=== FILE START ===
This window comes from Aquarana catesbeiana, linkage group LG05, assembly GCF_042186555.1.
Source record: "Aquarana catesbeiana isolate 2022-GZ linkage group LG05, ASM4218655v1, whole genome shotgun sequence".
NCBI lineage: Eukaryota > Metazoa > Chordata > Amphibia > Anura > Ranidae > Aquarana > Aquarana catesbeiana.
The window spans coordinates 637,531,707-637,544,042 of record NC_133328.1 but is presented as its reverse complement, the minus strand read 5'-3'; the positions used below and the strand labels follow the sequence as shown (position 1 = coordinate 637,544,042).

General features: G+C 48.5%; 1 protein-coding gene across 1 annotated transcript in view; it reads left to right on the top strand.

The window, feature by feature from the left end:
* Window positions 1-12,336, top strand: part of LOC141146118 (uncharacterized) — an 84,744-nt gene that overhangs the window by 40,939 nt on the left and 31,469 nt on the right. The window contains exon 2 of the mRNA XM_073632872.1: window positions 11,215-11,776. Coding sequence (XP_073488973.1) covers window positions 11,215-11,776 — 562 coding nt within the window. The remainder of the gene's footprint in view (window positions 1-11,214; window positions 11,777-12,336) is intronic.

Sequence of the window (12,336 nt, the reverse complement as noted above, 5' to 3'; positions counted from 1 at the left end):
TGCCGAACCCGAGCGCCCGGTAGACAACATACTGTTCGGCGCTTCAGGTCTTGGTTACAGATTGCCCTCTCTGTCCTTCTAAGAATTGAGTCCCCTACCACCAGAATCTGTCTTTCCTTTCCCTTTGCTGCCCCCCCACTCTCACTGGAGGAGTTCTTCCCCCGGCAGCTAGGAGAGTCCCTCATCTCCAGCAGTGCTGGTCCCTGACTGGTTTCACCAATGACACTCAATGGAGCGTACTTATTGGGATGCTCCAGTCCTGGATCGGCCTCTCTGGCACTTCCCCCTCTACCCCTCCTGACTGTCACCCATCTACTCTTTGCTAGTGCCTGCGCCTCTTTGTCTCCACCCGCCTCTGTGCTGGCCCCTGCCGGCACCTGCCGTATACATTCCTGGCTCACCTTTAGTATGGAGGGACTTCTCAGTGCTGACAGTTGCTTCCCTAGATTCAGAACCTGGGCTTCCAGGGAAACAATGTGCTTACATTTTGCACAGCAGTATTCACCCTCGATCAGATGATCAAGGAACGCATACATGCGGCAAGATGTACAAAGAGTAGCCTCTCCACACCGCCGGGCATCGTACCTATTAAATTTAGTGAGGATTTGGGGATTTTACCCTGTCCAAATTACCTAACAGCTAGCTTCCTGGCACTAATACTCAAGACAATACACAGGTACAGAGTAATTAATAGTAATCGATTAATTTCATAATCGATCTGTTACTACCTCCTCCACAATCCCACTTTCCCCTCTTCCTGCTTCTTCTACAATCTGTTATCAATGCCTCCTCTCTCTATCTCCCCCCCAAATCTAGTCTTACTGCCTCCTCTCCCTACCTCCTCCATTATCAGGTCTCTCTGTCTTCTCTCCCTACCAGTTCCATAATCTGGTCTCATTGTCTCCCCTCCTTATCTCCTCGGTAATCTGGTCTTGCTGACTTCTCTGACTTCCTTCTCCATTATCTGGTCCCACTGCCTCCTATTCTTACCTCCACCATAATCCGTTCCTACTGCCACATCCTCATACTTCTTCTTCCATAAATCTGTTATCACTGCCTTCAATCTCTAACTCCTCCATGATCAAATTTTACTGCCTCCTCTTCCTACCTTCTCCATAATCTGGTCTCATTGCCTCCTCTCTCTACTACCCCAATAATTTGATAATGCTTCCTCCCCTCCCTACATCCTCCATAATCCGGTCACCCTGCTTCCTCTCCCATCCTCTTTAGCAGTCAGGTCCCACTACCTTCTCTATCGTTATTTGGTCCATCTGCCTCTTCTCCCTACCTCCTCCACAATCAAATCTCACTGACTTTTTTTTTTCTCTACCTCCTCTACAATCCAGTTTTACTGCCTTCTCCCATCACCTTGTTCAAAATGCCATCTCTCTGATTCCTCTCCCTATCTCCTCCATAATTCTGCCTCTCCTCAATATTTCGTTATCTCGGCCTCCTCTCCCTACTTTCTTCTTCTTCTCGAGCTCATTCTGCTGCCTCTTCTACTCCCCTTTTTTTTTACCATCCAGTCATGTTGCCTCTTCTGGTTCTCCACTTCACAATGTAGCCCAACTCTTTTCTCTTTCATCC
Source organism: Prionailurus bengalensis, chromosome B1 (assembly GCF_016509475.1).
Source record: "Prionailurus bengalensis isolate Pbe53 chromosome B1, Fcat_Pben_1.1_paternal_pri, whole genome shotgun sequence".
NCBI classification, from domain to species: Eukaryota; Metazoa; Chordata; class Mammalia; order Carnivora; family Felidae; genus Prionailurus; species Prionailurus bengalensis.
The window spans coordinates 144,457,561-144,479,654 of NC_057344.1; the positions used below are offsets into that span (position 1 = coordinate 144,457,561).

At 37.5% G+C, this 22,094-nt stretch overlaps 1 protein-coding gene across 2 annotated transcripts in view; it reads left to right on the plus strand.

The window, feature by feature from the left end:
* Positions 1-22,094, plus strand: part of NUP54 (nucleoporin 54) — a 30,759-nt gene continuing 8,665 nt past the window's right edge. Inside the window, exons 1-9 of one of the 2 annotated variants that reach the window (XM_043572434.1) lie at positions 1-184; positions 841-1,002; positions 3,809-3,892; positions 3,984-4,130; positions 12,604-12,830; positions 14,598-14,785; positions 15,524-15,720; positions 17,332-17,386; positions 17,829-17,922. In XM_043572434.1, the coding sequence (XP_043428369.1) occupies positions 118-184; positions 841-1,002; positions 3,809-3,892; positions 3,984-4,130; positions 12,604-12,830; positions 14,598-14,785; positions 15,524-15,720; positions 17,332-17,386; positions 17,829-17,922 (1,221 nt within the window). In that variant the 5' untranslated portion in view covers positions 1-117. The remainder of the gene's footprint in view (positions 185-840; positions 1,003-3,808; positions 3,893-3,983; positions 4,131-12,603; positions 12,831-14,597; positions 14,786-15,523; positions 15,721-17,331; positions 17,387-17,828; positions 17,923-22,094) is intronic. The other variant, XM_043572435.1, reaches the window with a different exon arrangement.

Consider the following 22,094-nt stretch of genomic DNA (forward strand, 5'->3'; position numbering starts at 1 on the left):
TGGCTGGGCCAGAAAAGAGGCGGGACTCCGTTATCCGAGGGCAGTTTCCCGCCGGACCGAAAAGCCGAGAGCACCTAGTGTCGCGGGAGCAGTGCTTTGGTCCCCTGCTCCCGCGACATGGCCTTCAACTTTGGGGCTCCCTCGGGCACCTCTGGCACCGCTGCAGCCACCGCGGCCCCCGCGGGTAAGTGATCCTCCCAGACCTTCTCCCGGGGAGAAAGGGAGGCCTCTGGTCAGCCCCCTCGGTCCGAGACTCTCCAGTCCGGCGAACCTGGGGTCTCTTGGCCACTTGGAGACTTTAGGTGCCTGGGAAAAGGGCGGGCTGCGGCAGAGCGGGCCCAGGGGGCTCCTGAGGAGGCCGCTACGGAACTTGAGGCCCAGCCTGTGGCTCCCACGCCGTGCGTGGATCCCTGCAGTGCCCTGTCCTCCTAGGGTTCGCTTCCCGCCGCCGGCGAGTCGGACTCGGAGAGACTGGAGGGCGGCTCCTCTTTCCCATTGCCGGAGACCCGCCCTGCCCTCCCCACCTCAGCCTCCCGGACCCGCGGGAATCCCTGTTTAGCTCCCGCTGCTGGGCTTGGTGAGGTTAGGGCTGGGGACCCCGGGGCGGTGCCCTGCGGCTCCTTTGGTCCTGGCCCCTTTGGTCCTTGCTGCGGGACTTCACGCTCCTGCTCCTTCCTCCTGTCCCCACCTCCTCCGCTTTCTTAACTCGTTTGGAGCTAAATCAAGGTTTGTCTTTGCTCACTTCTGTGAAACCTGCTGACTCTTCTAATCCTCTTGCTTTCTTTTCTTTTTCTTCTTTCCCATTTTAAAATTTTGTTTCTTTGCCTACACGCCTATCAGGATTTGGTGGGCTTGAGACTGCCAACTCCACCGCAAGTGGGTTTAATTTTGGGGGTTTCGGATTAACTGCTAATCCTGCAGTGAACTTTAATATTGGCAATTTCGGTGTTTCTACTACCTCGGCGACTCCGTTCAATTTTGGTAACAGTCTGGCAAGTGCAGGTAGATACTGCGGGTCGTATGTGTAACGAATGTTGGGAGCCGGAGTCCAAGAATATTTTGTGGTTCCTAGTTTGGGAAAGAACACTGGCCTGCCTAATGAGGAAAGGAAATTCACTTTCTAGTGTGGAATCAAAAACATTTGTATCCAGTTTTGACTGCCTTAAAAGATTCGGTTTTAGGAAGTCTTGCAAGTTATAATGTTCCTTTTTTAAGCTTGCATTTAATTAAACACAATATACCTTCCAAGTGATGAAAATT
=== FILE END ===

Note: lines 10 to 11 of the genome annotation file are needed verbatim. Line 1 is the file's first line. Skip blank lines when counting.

Source organism: Prionailurus bengalensis, chromosome B1 (assembly GCF_016509475.1).
Source record: "Prionailurus bengalensis isolate Pbe53 chromosome B1, Fcat_Pben_1.1_paternal_pri, whole genome shotgun sequence".